Dayan Viciedo’s homer in 9th pushes White Sox past Yankees 4-3
BY DARYL VAN SCHOUWEN firstname.lastname@example.org June 28, 2012 9:54PM
Chicago White Sox v New York Yankees
Updated: July 30, 2012 6:40AM
NEW YORK — The White Sox caught a break, and Dayan Viciedo made the New York Yankees pay.
Cashing in on lefty Clay Rapada’s bad throw on A.J. Pierzynski’s probable double-play tap to the mound in the ninth, the Sox erased a two-run deficit when Viciedo followed the mistake with a three-run homer that lifted the Sox to a 4-3 victory Thursday night.
For the Sox (41-35), it was a moving start to a four-game series featuring the American Central leaders and the East-leading Yankees (46-29). Rookie starter Dylan Axelrod allowed two runs over seven innings, rookie reliever Hector Santiago (2-1) got the win despite giving up Mark Teixeira’s solo homer in the eighth, and Addison Reed got his 11th save, holding his breath when Alex Rios went to the wall to catch Derek Jeter’s liner with the tying run on base.
As defining wins go, this one could loom large for the Sox, who gave themselves a strong shot at leaving New York with a split.
‘‘We’ll know that in a month,’’ manager Robin Ventura said. ‘‘It depends on how you play after that. But these are nice. Good energy for the guys to come in here and get one like that. And it’s nice who it was, too [Viciedo] — somebody besides your big guys.’’
The Sox’ little guys, including the six rookie pitchers on their staff, are going to be part of their success story if they’re still hanging around first place in September.
Left-hander Leyson Septimo’s arrival from Class AAA Charlotte on Thursday brought the number of rookie pitchers on the White Sox to half the entire unit.
While that much inexperience puts a lot on Pierzynski’s plate, it has made catching as enjoyable as it’s ever been for the veteran, 35.
‘‘Having these young guys around has re-energized me and given me a different perspective of what it was like as a young guy learning and seeing all these things for the first time,’’ Pierzynski said.
Axelrod was the kid under Pierzynski’s care Thursday, starting under the bright lights of New York.
‘‘I tried to imagine it so it wouldn’t be a shock or anything,’’ Axelrod said. ‘‘I wasn’t that excited out of the ordinary. I was focused. I tried to stare at A.J.’s glove.’’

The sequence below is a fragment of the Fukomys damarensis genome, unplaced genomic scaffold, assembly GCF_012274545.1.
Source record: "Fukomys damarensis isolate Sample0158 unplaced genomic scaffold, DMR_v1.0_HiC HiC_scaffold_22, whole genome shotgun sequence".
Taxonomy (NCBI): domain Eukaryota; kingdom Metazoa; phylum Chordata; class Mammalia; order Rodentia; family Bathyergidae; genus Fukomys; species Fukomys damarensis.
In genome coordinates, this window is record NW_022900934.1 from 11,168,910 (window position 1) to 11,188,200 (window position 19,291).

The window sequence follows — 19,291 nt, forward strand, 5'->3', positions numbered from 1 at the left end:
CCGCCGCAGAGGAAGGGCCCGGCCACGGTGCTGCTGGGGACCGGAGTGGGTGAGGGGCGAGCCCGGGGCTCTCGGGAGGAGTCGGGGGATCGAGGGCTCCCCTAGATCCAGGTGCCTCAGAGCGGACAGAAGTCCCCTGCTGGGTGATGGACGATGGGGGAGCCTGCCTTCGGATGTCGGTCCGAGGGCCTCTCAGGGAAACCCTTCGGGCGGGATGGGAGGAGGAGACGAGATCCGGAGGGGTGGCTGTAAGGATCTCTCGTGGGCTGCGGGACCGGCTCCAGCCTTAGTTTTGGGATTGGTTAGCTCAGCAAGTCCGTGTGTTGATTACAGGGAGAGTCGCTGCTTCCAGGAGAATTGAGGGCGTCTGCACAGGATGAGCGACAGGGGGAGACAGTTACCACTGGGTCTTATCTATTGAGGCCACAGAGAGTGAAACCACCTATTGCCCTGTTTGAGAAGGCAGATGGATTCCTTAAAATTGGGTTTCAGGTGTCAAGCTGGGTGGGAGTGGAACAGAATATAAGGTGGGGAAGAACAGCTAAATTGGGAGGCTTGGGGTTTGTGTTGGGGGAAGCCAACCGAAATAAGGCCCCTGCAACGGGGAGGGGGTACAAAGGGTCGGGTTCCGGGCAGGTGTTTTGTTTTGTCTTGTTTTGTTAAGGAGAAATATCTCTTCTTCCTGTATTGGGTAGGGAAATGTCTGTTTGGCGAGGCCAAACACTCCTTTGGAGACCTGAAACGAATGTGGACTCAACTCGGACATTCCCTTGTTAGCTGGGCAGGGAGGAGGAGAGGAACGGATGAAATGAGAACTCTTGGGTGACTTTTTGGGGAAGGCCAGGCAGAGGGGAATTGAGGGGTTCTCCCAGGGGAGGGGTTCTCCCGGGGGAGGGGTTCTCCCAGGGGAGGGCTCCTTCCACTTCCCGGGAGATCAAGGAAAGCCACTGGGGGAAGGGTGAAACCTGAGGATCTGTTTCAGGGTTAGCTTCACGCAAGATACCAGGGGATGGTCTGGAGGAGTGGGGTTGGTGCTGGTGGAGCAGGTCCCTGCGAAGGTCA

On Friday night, rookie Jose Quintana will look into Pierzynski’s mitt. When needed, rookies Reed, Santiago, Nate Jones, and now Septimo will, too.
Axelrod has been pressed into the rotation because of John Danks’ shoulder injury. He pitched out of some trouble early and finished with two clean innings.
‘‘We are just trying to find guys that are pitchers,’’ Ventura said. ‘‘I don’t care if they are young, old, whatever. If we have issues with guys getting hurt, these are the guys we have.’’
‘‘[The Yankees are] a relentless group that takes pitches, sit on pitches. I thought [Axelrod] threw great. He had some innings with guys on, and he found a way to battle through it.’’
After failing to help Axelrod with his bat when he lined out to center field with Paul Konerko on third with no outs in the fourth, Pierzynski was so upset that he slammed his helmet in the dugout tunnel. Konerko didn’t attempt to score and was stranded when Rios was doubled off first on Viciedo’s liner to second baseman Robinson Cano.
Pierzynski had better luck in the ninth on the tapper to Rapada. Viciedo homered to left against David Robertson to make it 4-3 Sox. The Yankees were avoiding using closer Rafael Soriano, who had pitched in four of their last five games.
Alejandro De Aza had four hits for the Sox, including a homer against starter Ivan Nova in the fifth. Viciedo’s blast was among the bigger ones of the Sox’ season.
‘‘I was thinking fastball down the middle,’’ Viciedo said. “Anything in the vicinity. ‘‘I wasn’t really trying to swing for the fences . . . just trying to make good contact.’’